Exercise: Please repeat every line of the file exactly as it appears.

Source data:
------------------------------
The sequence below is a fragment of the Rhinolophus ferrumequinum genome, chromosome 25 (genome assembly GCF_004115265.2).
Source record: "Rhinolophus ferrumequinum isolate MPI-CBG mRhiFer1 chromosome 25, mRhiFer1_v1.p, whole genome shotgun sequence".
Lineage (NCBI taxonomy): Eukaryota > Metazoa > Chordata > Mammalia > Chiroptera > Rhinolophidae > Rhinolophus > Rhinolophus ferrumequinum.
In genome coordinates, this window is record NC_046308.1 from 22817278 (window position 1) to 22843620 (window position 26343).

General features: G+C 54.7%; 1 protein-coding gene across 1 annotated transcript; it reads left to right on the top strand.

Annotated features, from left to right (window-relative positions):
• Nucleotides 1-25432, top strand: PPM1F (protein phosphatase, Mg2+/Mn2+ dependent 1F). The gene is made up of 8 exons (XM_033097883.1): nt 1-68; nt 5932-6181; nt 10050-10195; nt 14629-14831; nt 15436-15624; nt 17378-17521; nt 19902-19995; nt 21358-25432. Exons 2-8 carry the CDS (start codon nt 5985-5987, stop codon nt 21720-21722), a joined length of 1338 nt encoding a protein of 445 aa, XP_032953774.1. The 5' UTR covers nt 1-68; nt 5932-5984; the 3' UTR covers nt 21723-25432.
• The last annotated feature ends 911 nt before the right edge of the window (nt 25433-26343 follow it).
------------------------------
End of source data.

The sequence below is a fragment of the Rhinolophus ferrumequinum genome, chromosome 25 (genome assembly GCF_004115265.2).
Source record: "Rhinolophus ferrumequinum isolate MPI-CBG mRhiFer1 chromosome 25, mRhiFer1_v1.p, whole genome shotgun sequence".
Lineage (NCBI taxonomy): Eukaryota > Metazoa > Chordata > Mammalia > Chiroptera > Rhinolophidae > Rhinolophus > Rhinolophus ferrumequinum.
In genome coordinates, this window is record NC_046308.1 from 22817278 (window position 1) to 22843620 (window position 26343).

General features: G+C 54.7%; 1 protein-coding gene across 1 annotated transcript; it reads left to right on the top strand.

Annotated features, from left to right (window-relative positions):
• Nucleotides 1-25432, top strand: PPM1F (protein phosphatase, Mg2+/Mn2+ dependent 1F). The gene is made up of 8 exons (XM_033097883.1): nt 1-68; nt 5932-6181; nt 10050-10195; nt 14629-14831; nt 15436-15624; nt 17378-17521; nt 19902-19995; nt 21358-25432. Exons 2-8 carry the CDS (start codon nt 5985-5987, stop codon nt 21720-21722), a joined length of 1338 nt encoding a protein of 445 aa, XP_032953774.1. The 5' UTR covers nt 1-68; nt 5932-5984; the 3' UTR covers nt 21723-25432.
• The last annotated feature ends 911 nt before the right edge of the window (nt 25433-26343 follow it).